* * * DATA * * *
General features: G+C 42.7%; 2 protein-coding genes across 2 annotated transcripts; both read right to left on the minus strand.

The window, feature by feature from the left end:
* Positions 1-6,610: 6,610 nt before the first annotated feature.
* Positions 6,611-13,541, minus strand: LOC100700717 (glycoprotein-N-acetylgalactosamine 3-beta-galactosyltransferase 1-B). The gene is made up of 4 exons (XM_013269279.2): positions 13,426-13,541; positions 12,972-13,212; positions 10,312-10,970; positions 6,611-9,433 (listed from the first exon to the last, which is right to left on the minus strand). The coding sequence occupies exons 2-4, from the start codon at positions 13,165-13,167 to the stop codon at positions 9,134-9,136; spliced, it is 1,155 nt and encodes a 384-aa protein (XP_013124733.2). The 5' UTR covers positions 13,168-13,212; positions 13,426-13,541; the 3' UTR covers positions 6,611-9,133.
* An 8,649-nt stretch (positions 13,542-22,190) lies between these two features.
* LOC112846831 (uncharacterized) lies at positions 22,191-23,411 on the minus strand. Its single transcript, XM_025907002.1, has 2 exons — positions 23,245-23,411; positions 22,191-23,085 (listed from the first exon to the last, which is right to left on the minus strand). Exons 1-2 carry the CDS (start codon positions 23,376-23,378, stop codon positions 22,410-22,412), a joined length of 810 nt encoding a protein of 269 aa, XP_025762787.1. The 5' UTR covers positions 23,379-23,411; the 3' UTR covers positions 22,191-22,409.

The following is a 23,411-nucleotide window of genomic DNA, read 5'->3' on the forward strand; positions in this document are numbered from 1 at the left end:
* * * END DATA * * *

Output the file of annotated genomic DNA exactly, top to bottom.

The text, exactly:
General features: G+C 42.7%; 2 protein-coding genes across 2 annotated transcripts; both read right to left on the minus strand.

The window, feature by feature from the left end:
* Positions 1-6,610: 6,610 nt before the first annotated feature.
* Positions 6,611-13,541, minus strand: LOC100700717 (glycoprotein-N-acetylgalactosamine 3-beta-galactosyltransferase 1-B). The gene is made up of 4 exons (XM_013269279.2): positions 13,426-13,541; positions 12,972-13,212; positions 10,312-10,970; positions 6,611-9,433 (listed from the first exon to the last, which is right to left on the minus strand). The coding sequence occupies exons 2-4, from the start codon at positions 13,165-13,167 to the stop codon at positions 9,134-9,136; spliced, it is 1,155 nt and encodes a 384-aa protein (XP_013124733.2). The 5' UTR covers positions 13,168-13,212; positions 13,426-13,541; the 3' UTR covers positions 6,611-9,133.
* An 8,649-nt stretch (positions 13,542-22,190) lies between these two features.
* LOC112846831 (uncharacterized) lies at positions 22,191-23,411 on the minus strand. Its single transcript, XM_025907002.1, has 2 exons — positions 23,245-23,411; positions 22,191-23,085 (listed from the first exon to the last, which is right to left on the minus strand). Exons 1-2 carry the CDS (start codon positions 23,376-23,378, stop codon positions 22,410-22,412), a joined length of 810 nt encoding a protein of 269 aa, XP_025762787.1. The 5' UTR covers positions 23,379-23,411; the 3' UTR covers positions 22,191-22,409.

The following is a 23,411-nucleotide window of genomic DNA, read 5'->3' on the forward strand; positions in this document are numbered from 1 at the left end: